Retirement Isn't What It Used To Be

By: Jody Smith

Baby boomers have started reaching the age of 65, which used to be the age when retirement often began. In some jobs it was even mandatory. Even people who didn't want to retire were pushed into retirement. I remember this time period. I was a teenager, and then in my twenties, at the time. My prejudice was automatically in favor of the young up-and-comers. I  accepted the bias of the time -- that the older workers were somehow not as good as the younger ones pushing them out of the way. Youth, fresh blood, fresh eyes, these were the things that were considered to be of most value. The older workers were seen as somehow worn out, used up, and obsolete.

The experience that had been gained by decades of living and working were discounted by those younger workers, and worker-wannabes. Ironically, the people who were the young cohort, who denigrated the age and wisdom of their elders, are now flipping that perspective on its head. Now that they are the senior in the picture, age and wisdom are in vogue. Many seniors are affronted by the idea that they might not be as good as, or even better than, the younger versions.

One of the fascinating advantages of getting older, is watching world views, or the accepted wisdom of the times, turn upside down as time winds on.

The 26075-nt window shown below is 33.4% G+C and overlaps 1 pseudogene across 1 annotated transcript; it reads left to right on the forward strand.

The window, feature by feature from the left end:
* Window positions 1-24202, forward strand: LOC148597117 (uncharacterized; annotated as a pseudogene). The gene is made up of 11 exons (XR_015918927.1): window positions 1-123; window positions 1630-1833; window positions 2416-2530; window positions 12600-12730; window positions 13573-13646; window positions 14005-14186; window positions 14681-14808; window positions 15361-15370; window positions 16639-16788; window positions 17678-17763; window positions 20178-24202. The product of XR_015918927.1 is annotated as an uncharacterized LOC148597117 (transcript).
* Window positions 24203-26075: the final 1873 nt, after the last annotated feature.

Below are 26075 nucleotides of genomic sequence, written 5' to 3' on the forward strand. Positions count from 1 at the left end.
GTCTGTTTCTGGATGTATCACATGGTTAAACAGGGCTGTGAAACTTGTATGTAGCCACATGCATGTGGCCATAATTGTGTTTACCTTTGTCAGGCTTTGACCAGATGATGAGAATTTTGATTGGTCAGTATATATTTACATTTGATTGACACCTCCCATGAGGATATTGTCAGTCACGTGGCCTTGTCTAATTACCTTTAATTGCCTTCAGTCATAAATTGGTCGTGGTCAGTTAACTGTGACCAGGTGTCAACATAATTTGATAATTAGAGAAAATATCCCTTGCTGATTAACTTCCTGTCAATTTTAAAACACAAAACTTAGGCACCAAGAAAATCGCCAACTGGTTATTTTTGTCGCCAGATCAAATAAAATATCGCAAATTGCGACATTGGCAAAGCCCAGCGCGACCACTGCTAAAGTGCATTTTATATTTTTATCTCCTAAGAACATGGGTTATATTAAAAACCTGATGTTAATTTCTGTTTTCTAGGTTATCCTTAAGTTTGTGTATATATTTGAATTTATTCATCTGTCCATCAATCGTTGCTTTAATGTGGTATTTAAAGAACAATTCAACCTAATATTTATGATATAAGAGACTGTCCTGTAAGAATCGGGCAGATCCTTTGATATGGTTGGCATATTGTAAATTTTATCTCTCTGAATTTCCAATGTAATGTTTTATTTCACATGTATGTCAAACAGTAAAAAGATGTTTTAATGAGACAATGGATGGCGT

Whatever your take is on these differing views, one thing can't be denied. Whether or not people wanted mandatory retirement back in the day, in general people were better equipped to have a decent quality of life with some security. The scenario was much different from that being faced by seniors of the present day.

The assumption is often made that Baby Boomers are on shaky legs for retirement because they've lived high and have not bothered to plan or save. But this is selling an entire generation short. An article on Yahoo.com reported that defined benefit pension plans are not what they used to be. There is a big difference between real interest rates of a past generation and the real interest rates available now. It takes more money to generate less retirement savings.

People are living longer which in many ways of course is rather a cause of celebration. But it does raise some disconcerting quandaries. More money is going to be needed to support these bonus years. And, a longer life is not necessarily going to be a healthy life. The possibility is very real that someone living more years could live them in poor health, with or without adequate health care, with the specter of funds being eviscerated by high health care costs.

And oh, how those health care costs have risen, and are continuing to rise. Medicare isn't going to cover everything. Social Security is not a guarantee of a healthy standard of living, once poor health becomes part of the equation.

The statistics aren't encouraging. This is not your father's retirement. So Boomers, it's time to do what you have always done -- Look for new and radical solutions to old and traditional challenges.

Jody Smith is a freelance writer for EmpowHER.com.

Sources:

Why Boomers Need Bigger Nest Eggs Than Their Parents

http://finance.yahoo.com/news/4-reasons-boomers-need-bigger-nest-eggs-than-their-parents.html

Boomers worry about finances, health costs

http://fiftyplusadvocate.com/archives/3917

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